Money over Compassion
Saddened by Motivation:
Money over Compassion
I just read the article in the New Zealand Herald (Monday 5th September 2011) “Tapu Misa: Cuts hurt kids instead of making parents work” and agreed wholeheartedly with what she was saying about children living in poverty hurting the country financially and that we should be helping.
But I was rather disappointed by some of the comments showing people still think that most poor people can’t manage their money or wouldn’t use money they get to help their children. By all means, I have no problem increasing funding to schools and community groups that help the poor, but if people on low incomes, including benefits do not have enough money for their basic costs, they start at a disadvantage that only worsens with time. How many people on low incomes have to decide on warmth, medication or food for their family? For example, if you need a car to get to work but cannot afford the warrant / rego this week you could then get a ticket for $200 which you also can’t pay! This also increases stress already present in people on incomes so low they can’t quite afford enough food each week. There are always unexpected costs that crop up from time to time, and on a benefit you cannot afford to save for these.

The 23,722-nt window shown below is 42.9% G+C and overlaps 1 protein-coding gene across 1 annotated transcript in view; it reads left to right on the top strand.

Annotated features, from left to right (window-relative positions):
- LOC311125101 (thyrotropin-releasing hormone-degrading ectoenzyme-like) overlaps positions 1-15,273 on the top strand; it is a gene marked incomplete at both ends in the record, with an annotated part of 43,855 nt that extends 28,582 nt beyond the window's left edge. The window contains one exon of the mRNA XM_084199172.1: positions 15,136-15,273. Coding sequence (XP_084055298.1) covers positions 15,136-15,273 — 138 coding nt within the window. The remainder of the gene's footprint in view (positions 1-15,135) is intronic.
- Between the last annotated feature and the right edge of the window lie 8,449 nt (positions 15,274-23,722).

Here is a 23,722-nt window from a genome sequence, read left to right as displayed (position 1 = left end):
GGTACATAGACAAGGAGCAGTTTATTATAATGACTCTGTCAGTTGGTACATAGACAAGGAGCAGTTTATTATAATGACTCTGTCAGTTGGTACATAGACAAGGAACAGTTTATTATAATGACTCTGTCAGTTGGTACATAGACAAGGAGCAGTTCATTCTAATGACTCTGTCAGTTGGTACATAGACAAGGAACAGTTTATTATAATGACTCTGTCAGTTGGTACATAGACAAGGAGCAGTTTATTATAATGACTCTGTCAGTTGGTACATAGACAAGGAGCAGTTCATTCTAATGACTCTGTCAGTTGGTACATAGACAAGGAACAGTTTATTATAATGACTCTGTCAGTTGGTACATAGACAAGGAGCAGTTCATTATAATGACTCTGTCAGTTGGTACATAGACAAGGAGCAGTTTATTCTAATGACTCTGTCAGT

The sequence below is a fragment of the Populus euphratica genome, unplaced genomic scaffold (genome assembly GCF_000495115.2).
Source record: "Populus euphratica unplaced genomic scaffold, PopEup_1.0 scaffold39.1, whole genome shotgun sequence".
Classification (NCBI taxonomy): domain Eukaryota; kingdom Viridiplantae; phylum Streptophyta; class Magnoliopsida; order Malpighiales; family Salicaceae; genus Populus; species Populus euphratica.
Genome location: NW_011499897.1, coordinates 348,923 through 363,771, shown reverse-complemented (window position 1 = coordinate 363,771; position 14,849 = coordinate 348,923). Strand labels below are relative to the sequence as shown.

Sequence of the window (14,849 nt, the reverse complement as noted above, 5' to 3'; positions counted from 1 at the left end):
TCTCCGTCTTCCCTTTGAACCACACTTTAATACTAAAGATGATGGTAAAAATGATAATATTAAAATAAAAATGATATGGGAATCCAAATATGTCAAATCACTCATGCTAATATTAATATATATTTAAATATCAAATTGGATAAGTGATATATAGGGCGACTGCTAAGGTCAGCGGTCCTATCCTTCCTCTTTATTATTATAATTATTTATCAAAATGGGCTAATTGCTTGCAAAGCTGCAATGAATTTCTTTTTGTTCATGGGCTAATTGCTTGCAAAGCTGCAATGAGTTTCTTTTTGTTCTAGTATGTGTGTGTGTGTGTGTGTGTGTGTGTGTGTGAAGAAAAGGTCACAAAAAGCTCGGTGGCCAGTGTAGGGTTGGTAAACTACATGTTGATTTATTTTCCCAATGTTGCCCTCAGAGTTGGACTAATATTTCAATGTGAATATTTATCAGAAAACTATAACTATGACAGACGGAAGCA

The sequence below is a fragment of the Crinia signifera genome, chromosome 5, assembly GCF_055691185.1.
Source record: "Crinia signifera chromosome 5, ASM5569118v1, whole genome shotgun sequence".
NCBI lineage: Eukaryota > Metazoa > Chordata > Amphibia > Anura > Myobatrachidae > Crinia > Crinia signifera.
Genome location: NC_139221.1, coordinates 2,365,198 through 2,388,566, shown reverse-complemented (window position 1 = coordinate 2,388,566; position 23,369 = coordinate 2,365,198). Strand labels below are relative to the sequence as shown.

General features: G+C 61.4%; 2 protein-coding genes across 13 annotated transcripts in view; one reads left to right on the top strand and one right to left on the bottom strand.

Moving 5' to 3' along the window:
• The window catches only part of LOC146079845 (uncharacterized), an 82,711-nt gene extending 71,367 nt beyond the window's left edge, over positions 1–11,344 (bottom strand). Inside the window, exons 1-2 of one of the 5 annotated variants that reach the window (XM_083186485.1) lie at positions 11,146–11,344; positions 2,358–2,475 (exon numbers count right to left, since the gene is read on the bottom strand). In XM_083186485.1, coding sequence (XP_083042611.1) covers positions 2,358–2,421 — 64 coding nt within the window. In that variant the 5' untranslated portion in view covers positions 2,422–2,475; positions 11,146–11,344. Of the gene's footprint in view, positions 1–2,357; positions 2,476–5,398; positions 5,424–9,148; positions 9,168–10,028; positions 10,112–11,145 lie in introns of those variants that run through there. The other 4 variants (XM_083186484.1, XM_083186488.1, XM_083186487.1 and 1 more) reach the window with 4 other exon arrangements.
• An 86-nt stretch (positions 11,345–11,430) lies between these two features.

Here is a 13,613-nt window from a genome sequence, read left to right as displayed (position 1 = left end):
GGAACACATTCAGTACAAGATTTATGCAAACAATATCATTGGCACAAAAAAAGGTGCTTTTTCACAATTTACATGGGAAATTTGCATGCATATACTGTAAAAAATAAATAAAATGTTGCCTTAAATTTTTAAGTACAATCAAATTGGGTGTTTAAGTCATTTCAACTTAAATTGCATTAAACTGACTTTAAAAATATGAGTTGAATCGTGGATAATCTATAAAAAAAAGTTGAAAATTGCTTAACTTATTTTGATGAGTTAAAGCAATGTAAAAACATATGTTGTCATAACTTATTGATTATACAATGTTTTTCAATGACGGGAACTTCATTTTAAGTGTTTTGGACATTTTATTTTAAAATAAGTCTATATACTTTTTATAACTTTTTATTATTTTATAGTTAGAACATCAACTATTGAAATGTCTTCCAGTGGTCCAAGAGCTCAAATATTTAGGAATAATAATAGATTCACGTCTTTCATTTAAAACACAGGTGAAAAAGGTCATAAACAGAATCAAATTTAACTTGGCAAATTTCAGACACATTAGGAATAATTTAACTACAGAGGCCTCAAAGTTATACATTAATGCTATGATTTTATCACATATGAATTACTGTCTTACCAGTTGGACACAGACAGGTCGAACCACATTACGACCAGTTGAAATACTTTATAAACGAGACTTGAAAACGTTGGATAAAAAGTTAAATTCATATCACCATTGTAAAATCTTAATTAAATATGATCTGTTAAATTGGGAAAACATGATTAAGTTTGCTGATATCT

I find it quite saddening that money may motivate people more than compassion. However, I am glad Tapu Misa points out that helping the poor have enough for all their necessary costs will save the country in the long term eg on medical costs from preventable illnesses caused by poor heating, bad nutrition etc.
Beneficiary Advisory Service supports the work of Child Poverty Action Group (CPAG) and all others who work with poorer families to try to increase the quality of their lives, giving value to their existence and increasing their participation in the community. I quote from CPAG’s press release on 4th September:
“New Zealand has a terrible problem of child poverty, accumulated in large part by the government operating very poor policies for children over a long period of time. Child poverty diminishes the very fabric of society, now and for the foreseeable future” says spokesperson Susan St John.
Beneficiary Advisory Service is a Christchurch based Community Group who help people on benefits and low incomes with their problems with Work and Income. We are specialists in Welfare Law and provide advice, information, support and advocacy to hundreds of people every year. We can be contacted on 03 379 8787 or at firstname.lastname@example.org